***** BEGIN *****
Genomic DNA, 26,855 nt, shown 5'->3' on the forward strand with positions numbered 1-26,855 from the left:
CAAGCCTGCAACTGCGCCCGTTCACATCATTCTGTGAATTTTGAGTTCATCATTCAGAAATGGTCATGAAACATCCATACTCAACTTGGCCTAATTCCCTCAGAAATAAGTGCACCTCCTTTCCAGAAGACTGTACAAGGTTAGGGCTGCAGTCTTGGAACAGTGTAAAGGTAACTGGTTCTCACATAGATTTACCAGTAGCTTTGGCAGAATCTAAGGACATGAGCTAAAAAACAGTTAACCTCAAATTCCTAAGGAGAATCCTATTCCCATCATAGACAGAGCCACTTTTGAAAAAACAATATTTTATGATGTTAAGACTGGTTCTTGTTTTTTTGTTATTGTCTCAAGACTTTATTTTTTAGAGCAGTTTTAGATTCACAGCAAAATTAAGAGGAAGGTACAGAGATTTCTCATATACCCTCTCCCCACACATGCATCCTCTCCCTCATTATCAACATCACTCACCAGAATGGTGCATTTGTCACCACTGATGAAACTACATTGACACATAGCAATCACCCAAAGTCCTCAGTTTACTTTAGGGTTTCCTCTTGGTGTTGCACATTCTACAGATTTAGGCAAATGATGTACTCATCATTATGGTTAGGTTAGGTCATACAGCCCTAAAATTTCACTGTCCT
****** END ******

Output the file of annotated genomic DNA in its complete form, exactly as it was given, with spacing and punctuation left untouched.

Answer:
Genomic DNA, 26,855 nt, shown 5'->3' on the forward strand with positions numbered 1-26,855 from the left:
CAAGCCTGCAACTGCGCCCGTTCACATCATTCTGTGAATTTTGAGTTCATCATTCAGAAATGGTCATGAAACATCCATACTCAACTTGGCCTAATTCCCTCAGAAATAAGTGCACCTCCTTTCCAGAAGACTGTACAAGGTTAGGGCTGCAGTCTTGGAACAGTGTAAAGGTAACTGGTTCTCACATAGATTTACCAGTAGCTTTGGCAGAATCTAAGGACATGAGCTAAAAAACAGTTAACCTCAAATTCCTAAGGAGAATCCTATTCCCATCATAGACAGAGCCACTTTTGAAAAAACAATATTTTATGATGTTAAGACTGGTTCTTGTTTTTTTGTTATTGTCTCAAGACTTTATTTTTTAGAGCAGTTTTAGATTCACAGCAAAATTAAGAGGAAGGTACAGAGATTTCTCATATACCCTCTCCCCACACATGCATCCTCTCCCTCATTATCAACATCACTCACCAGAATGGTGCATTTGTCACCACTGATGAAACTACATTGACACATAGCAATCACCCAAAGTCCTCAGTTTACTTTAGGGTTTCCTCTTGGTGTTGCACATTCTACAGATTTAGGCAAATGATGTACTCATCATTATGGTTAGGTTAGGTCATACAGCCCTAAAATTTCACTGTCCT